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PBS NewsHour covers "Mi Tierra" at DAM

The new exhibit at the Denver Art Museum delves into the Mexican-American experience.

Excerpt:

RAMIRO GOMEZ: It's important for me to highlight these people that are not going to be recorded in our history.

JEFFREY BROWN: In Denver, Gomez was one of 13 young Mexican-American artists chosen for an exhibition called Mi Tierra, their assignment, to create a new work that explores the idea of home and place in the American West.
There were smaller paintings and large installations, videos about the land before Europeans settled here, and a garden that looked like a giant pinata.

Many of the artists tackled the politically charged topic of immigration. This piece contained an actual panel of the U.S.-Mexico border fence.

RAMIRO GOMEZ: For me, place becomes a very difficult word to focus on, just because place is never permanent. We're constantly moving. It's constantly shifting.

I'm an American-born child to Mexican immigrants. So, I'm at once Mexican and American. I'm in between. That in-between space, that in-between place that I occupy is something that is constantly changing within myself.

Watch and read the rest here.

ULC's Tony Pickett offers housing lessons to Oregon's Metro

Tony Pickett of Denver's Urban Land Conservancy recently spoke about affordability and equity in Portland.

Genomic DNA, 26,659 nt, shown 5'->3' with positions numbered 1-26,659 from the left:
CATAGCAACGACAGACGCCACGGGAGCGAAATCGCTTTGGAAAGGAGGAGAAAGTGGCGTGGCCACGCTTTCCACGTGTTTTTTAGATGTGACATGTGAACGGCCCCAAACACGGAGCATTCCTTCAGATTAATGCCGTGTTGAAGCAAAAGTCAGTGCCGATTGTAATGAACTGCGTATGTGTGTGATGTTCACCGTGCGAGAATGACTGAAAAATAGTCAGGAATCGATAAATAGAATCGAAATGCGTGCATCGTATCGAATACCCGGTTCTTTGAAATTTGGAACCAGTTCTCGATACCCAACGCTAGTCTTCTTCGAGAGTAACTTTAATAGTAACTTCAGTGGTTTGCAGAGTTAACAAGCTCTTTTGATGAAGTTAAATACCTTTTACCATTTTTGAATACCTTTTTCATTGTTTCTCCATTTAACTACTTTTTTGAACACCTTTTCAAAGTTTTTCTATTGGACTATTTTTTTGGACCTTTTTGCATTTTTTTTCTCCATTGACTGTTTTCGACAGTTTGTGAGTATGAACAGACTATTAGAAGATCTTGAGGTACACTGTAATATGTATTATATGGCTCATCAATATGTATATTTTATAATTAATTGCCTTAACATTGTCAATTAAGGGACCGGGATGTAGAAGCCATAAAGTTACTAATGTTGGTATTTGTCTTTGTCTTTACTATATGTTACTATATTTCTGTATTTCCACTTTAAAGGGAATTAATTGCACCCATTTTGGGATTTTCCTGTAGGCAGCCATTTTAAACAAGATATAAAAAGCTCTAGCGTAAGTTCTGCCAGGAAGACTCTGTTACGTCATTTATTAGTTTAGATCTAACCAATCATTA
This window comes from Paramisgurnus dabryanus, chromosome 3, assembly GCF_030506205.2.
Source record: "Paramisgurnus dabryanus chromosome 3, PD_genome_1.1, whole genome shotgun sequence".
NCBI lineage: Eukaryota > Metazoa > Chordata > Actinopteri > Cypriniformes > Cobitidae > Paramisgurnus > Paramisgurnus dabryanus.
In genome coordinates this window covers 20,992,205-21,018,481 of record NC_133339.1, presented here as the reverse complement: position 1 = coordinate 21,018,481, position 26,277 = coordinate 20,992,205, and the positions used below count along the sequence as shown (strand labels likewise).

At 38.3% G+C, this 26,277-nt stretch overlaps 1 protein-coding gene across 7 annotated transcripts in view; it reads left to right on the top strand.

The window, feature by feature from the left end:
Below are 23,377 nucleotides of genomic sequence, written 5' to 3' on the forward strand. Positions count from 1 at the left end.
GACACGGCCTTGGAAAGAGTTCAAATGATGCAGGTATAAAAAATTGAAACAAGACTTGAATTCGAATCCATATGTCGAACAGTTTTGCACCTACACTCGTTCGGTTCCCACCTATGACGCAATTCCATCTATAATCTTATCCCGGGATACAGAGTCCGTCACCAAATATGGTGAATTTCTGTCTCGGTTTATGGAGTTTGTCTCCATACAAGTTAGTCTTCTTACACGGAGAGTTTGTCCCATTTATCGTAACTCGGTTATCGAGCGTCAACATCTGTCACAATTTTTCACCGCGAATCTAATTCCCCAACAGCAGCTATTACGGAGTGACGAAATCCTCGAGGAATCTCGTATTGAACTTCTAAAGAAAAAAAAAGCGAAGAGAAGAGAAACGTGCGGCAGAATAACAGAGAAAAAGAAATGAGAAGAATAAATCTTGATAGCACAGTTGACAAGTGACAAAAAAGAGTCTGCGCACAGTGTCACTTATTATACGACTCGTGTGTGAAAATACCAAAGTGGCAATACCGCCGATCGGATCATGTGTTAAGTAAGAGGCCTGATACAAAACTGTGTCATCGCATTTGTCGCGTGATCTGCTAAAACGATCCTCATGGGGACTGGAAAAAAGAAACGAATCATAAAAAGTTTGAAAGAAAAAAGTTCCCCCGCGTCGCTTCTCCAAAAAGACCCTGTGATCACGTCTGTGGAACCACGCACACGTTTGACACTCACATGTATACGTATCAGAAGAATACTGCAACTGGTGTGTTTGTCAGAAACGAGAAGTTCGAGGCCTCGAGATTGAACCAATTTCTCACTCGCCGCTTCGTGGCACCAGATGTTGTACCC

Excerpt:

The Urban Land Conservancy, where Pickett has worked since 2013, has even more opportunity to create affordability in the Mile-High City. Started with a $15 million seed fund, the organization has grown over time to invest $70 million in 28 projects, generating over $400 million in redevelopment.

One of the conservancy's advantages has been the ability to move quickly to purchase prime sites as Denver undergoes a multi-billion dollar expansion of its rail transit system.

Pickett shared the example of the conservancy's Park Hill Village West development, on Denver's new A-Line commuter rail connecting downtown to Denver International Airport. Urban Land Conservancy purchased the site close to a planned station in a historically black neighborhood to create permanently affordable housing with easy access to the region's growing transit network. The development opened at about the same time as the rail line.

Read the rest here.

Skytrax ranks DIA as best U.S. airport

Skytrax has released its annual rankings of "The World's est Airports." At No. 28, Denver International Airports was sandwiched between airports in Barcelona and Vienna. Singapore was at the top the list, and Denver bested 10 other U.S. airports that made the cut of 100.

See the full list here.

Inman offers tips for booming cities from Denver

The real estate news site looked at how housing inventory, affordability and other issues are being handled in Denver.

Excerpt:

Trends that metro Denver experienced last year due to housing demand are opportunities that real estate agents can leverage in growing cities such as Charleston, Houston, Raleigh, Fort Myers and Austin.

So, what can other markets projected to have skyrocketing populations in 2017 glean from Denver?

First, for perspective, our January 2016 market trends report stated: "Looking forward into 2016, the top concerns are tight inventory, home affordability, appraisal issues, tight credit and TRID." These issues all rose to the surface, and are the same issues facing many up-and-coming hot cities throughout the United States today.

Read the rest here.

DIA food tops RewardExpert airport dining list

Denver International Airport beat out second-place Sky Harbor International Airport in Phoenix.

Excerpt: